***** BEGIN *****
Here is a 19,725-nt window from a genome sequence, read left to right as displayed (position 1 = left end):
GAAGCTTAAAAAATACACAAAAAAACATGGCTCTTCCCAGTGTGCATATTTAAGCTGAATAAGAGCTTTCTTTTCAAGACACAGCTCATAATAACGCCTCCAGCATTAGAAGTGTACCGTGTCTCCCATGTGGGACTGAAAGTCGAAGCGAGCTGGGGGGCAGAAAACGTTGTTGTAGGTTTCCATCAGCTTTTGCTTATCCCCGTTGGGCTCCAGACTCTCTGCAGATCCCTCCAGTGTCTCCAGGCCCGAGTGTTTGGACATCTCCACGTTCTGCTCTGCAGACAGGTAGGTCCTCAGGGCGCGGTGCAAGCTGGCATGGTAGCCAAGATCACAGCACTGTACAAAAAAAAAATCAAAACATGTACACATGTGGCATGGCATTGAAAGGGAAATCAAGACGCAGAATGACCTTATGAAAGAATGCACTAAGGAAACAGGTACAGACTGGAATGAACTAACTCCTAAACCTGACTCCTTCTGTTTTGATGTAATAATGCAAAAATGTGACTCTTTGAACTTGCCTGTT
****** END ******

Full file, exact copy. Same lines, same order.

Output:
Here is a 19,725-nt window from a genome sequence, read left to right as displayed (position 1 = left end):
GAAGCTTAAAAAATACACAAAAAAACATGGCTCTTCCCAGTGTGCATATTTAAGCTGAATAAGAGCTTTCTTTTCAAGACACAGCTCATAATAACGCCTCCAGCATTAGAAGTGTACCGTGTCTCCCATGTGGGACTGAAAGTCGAAGCGAGCTGGGGGGCAGAAAACGTTGTTGTAGGTTTCCATCAGCTTTTGCTTATCCCCGTTGGGCTCCAGACTCTCTGCAGATCCCTCCAGTGTCTCCAGGCCCGAGTGTTTGGACATCTCCACGTTCTGCTCTGCAGACAGGTAGGTCCTCAGGGCGCGGTGCAAGCTGGCATGGTAGCCAAGATCACAGCACTGTACAAAAAAAAAATCAAAACATGTACACATGTGGCATGGCATTGAAAGGGAAATCAAGACGCAGAATGACCTTATGAAAGAATGCACTAAGGAAACAGGTACAGACTGGAATGAACTAACTCCTAAACCTGACTCCTTCTGTTTTGATGTAATAATGCAAAAATGTGACTCTTTGAACTTGCCTGTT